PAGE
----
History Of Lingerie – Victorian, Edwardian & 1920s

If you’ve ever wondered what underthings Victorian ladies and 1920s flappers wore, you’ve come to the right place. Find out more about the history of lingerie!

History Of Lingerie - Victorian, Edwardian & 1920s

What kind of underwear did Edwardian ladies, Victorian working class women and 1920s flappers wear? Although the terms didn’t change much between the Victorian era and the 1920s, the look of the lingerie changed dramatically. While Victorian women wore a chemise next to their skin, 1920s women wore a teddy instead. But even if the terms are different, the function was the same: to protect the body from the corset and vice versa. Yes, contrary to popular belief, 1920s women still wore corsets!

In general, Victorian women wore the most underwear, especially before the invention of the crinoline – while 1920s flapper preferred to wear only the bare necessities. Victorian women wore a chemise, drawers, corset, corset cover, and many petticoats. 1920s women, on the contrary, often wore only two pieces of lingerie: a teddy and slip.

Underwear might seem less important than the dress but the right underwear provides the foundation and right silhouette for the dress. ‘It is upon the unseen foundation that the fit and grace of one’s gowns largely depend’ (New York Times, 1907).


History Of Lingerie – Victorian, Edwardian & 1920s

To find out more about the underwear of a specific era, click on the links below.

Civil War UnderwearDressing The Victorian Working Woman Victorian Knitted Garter

Victorian Era (1837 – 1901)

Victorian women wore many layers of underclothes: chemise (or shift), knee-length drawers with an open crotch seam, corset, stockings, camisole (or corset cover), short horsehair crinolines and three or more starched ankle-length petticoats. And contrary to popular belief, a well-made corset is comfortable to wear! 😉

Victorian undergarments were white or unbleached beige and usually very plain without lace or embroidery. Colored and embroidered underthings were considered indecent because no one would ever see them! Natural fabrics were used for Victorian underwear: linen was the most popular, while cotton was cheaper.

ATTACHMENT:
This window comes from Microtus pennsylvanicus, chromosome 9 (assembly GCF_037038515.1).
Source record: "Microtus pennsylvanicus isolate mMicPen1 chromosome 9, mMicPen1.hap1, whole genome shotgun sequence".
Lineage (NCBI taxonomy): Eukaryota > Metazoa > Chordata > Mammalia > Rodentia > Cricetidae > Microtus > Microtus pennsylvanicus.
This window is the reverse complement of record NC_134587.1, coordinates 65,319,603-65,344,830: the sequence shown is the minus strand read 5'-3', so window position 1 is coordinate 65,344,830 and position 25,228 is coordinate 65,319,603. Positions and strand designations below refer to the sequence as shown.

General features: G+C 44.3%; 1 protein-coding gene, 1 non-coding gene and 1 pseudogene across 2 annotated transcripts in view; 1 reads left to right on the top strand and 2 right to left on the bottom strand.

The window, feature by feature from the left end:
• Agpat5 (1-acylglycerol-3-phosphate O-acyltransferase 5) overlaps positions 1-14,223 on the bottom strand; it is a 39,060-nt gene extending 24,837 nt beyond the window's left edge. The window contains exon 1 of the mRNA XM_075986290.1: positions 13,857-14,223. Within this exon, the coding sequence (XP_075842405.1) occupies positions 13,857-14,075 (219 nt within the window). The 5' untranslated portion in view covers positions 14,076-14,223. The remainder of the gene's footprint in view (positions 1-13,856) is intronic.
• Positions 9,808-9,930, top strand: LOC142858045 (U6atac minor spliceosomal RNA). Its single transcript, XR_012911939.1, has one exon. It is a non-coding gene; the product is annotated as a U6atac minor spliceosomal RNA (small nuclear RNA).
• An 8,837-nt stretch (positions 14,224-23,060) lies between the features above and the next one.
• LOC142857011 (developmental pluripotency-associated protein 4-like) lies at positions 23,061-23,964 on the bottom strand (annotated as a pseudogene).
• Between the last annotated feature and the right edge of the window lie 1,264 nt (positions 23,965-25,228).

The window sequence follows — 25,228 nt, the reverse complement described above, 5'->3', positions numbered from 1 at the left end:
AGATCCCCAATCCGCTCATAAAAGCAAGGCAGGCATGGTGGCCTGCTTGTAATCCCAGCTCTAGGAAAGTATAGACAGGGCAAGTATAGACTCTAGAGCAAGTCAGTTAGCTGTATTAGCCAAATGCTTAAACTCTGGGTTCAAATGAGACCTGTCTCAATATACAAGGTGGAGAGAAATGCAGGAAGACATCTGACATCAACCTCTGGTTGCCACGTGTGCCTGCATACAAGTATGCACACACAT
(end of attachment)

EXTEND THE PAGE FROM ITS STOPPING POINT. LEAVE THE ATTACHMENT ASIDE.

-> Dressing The Victorian Lady – 1840s & 1850s Underwear

Since 1856, the steel cage crinoline was available. And many women preferred to wear the new crinoline instead of the many petticoats!

-> Dressing The Victorian Lady – 1860s Underwear

Victorian Working Class

Victorian working class women often wore unboned or just lightly boned stays instead of corsets. During their work, they were often seen in their underclothes – chemise and stays – without a jacket or bodice covering the stays (of course, they still wore petticoats, a skirt and head covering).

-> Dressing The Victorian Working Woman

Dressing The 1900s Woman - Edwardian LingerieDressing The 1920s Woman 1920s Lingerie

Edwardian Era (1901 – 1910)

The Edwardian era was a short period and the lingerie became dainty and frivolous! White was still a popular color but stockings were now usually black or colored and colored silk corsets and petticoats were in too! The straight-front or S-curve corset was the new fashionable corset shape.

Edwardian lingerie was usually made of cotton or silk and trimmed with rows and rows of lace. Valenciennes lace was the most popular lace in the Edwardian era. Artifical silk underwear was available too but frowned upon: Edwardian ladies preferred to wear expensive silk or cotton and lace underwear!

-> Dressing The Edwardian Lady

The 1920s

1920s underwear looked different but women in the 1920s still wore the same kind of underwear. Even corsets were still worn!

1920s lingerie was usually white, black or pastel-colored and was made of silk, cotton, rayon or celanese (cellulose acetate).

-> Dressing The 1920s Woman

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